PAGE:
How To Process Biometric Data Appropriately

Schools are increasingly gravitating towards automated biometric systems for the authentication and security of their students. These systems are implemented into, nowadays, everyday devices such as your phone or your laptop, even the third party applications that you download. However, they are oftentimes used within schools for students to pay for their school lunches.

With this identification technology becoming so accessible, schools’ desire to utilise these systems is comprehensible. However, new systems such as these complexify the way in which your organisation processes data. Implementing these systems into your organisation without the appropriate risk assessment like a Data Protection Impact Assessment (DPIA), increases the risk of a data incident in your organisation.


What is Biometric Data?

The GDPR specifies biometric data as “personal data resulting from specific technical processing relating to the physical, physiological or behavioural characteristics of a natural person, which allow or confirm the unique identification of that natural person...”

In layman’s terms, biometric data is any data that can be used to identify a specific person. This makes it highly sensitive, special category data that must be processed appropriately to protect the safety of your students.


How do I know if my school is processing biometric data?

When using any form of fingerprint scanning system for student attendance or school lunch payment, biometric data will be collected and processed within your system or through a third party service.

Applications such as Apple Photos and Facebook automatically use facial recognition, using these devices to take and post pictures of students means that you are processing their biometric data even if it is without intention. It is imperative that you understand how you are processing this data and where it is being shared for the safety and safeguarding of your students. 9ine’s DPIA service provides a consistent approach to assessment, evaluation and management of your organisation’s data protection vulnerabilities. This will help you to ensure that you are compliant with GDPR and safeguarding policies.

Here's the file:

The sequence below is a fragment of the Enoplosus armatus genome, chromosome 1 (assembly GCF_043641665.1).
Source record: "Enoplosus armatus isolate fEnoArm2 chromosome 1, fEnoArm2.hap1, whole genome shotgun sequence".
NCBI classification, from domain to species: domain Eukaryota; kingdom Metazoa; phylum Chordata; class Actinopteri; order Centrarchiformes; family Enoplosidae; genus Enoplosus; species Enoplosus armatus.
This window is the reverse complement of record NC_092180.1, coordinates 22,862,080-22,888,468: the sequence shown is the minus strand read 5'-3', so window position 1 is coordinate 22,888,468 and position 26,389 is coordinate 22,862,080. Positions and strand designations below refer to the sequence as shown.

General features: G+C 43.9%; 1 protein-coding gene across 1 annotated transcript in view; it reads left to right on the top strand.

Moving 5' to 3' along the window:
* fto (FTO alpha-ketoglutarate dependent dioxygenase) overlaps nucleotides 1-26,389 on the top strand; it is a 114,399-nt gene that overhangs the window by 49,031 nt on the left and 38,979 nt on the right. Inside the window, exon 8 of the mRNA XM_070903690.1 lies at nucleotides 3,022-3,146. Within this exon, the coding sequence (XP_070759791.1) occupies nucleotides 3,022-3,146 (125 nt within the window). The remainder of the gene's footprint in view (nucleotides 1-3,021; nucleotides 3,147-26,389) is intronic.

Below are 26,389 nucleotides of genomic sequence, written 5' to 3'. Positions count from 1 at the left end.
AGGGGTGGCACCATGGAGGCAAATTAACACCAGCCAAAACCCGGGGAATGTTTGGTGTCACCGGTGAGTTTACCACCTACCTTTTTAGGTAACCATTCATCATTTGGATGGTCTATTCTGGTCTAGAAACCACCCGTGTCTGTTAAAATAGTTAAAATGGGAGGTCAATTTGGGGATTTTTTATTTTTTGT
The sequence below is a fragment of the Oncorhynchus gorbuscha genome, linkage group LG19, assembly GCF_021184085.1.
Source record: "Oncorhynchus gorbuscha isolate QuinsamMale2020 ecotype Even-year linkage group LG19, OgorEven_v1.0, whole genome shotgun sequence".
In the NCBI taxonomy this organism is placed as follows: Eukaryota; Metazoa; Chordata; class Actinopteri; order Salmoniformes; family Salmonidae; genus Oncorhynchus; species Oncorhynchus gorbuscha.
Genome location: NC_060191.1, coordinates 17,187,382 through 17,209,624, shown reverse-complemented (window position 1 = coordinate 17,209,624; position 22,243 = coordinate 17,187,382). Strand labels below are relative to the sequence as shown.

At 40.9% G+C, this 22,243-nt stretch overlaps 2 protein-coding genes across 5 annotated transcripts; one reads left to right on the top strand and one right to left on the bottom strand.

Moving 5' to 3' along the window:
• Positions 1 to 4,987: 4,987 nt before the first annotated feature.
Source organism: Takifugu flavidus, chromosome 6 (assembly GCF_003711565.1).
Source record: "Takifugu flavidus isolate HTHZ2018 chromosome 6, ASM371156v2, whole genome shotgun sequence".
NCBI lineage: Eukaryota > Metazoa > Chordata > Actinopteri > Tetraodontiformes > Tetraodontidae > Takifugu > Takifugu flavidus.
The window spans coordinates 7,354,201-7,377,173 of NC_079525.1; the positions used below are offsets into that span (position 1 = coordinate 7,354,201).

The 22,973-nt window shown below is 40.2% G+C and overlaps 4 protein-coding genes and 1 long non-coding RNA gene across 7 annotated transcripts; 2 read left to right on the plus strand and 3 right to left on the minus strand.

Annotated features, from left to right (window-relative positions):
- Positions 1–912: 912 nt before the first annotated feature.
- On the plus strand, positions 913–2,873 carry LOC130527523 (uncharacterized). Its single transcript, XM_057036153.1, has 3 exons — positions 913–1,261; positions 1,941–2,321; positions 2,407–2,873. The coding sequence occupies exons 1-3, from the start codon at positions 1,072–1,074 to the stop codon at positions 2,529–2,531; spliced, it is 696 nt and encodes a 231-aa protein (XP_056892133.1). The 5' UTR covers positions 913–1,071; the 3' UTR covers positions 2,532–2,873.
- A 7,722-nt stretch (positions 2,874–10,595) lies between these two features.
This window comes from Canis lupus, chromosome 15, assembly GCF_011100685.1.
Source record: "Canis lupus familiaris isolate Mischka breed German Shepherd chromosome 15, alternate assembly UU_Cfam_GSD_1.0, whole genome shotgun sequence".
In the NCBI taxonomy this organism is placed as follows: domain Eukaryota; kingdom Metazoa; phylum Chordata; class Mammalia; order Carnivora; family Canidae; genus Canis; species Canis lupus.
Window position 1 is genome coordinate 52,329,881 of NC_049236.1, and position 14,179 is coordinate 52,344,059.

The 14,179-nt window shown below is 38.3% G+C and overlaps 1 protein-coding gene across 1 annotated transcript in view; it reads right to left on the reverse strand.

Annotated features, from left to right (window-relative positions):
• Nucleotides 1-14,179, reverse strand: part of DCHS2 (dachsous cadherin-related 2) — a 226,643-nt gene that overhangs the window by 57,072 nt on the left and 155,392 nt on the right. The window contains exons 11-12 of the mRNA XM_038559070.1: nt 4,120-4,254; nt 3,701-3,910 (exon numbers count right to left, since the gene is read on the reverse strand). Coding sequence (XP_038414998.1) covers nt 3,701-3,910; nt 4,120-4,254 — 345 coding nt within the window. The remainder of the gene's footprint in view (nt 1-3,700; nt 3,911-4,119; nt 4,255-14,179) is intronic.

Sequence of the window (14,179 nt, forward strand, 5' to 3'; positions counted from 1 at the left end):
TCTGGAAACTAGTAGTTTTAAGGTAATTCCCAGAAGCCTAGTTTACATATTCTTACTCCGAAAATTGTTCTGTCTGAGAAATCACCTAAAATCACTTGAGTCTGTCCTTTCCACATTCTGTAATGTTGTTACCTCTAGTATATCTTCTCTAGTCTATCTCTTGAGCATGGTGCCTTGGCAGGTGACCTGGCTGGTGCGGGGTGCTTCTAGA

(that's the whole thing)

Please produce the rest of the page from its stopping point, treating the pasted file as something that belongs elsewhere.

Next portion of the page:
How Do I Follow The Guidelines?

Guidelines and regulations vary across the globe. In the UK, there are specific provisions set out in the Protection of Freedoms Acts 2012 which require that:

  • Processing of students’ biometric data must protect their rights and freedoms
  • Schools must notify each parent if they wish to use any child's biometric data as part of an automated biometric recognition system
  • The processing of biometric data must be performed under contract based, unambiguous, affirmative consent
  • Consent must come from at least one of the student’s parents
  • The student’s right to refuse is valid when handling biometric data, this overrides parental consent
  • Biometric data can only be used in appropriate accordance with what has been consented to under contract
  • Schools and colleges must provide reasonable alternative means of accessing services for any pupil who will not be using an automated biometric recognition system


When schools haven’t processed biometric data appropriately...

An unidentified school in Gdansk, Poland was fined €4,600 for breaching GDPR policies by processing the fingerprints of hundreds of children to check whether they had paid for lunch using their fingerprint scanning system.

Processing the students’ biometric data in this instance was not deemed appropriate, it was also concluded that students who used the fingerprint scanner to pay for lunch were favoured over students who did not. Through this, it was deemed that school was not complying with GDPR, and thus fined.

The school was liable for conviction due to neglecting their data protection and safeguarding obligations as the ‘data collector’. Because this school allowed their students’ special category data to be processed under no appropriate legal basis, they were not only fined, but they neglected their duty to protect their students’ rights and freedoms resulting in reputational damage.


How can I prevent biometric data incidents?

When handling sensitive data such as biometrics, prevention is inherently better than a cure. Mitigating procedures, such as a DPIA, are imperative in understanding the data protection and safeguarding risks within your organisation, and how to minimise them.

The 9ine App DPIA feature allows you to identify the measures that need to be implemented into your organisation to objectively evaluate and understand the risks of processing. Through assessing your risks and understanding how to mitigate them, the 9ine app alleviates the struggle of any complexities that your organisation could face when performing a DPIA.

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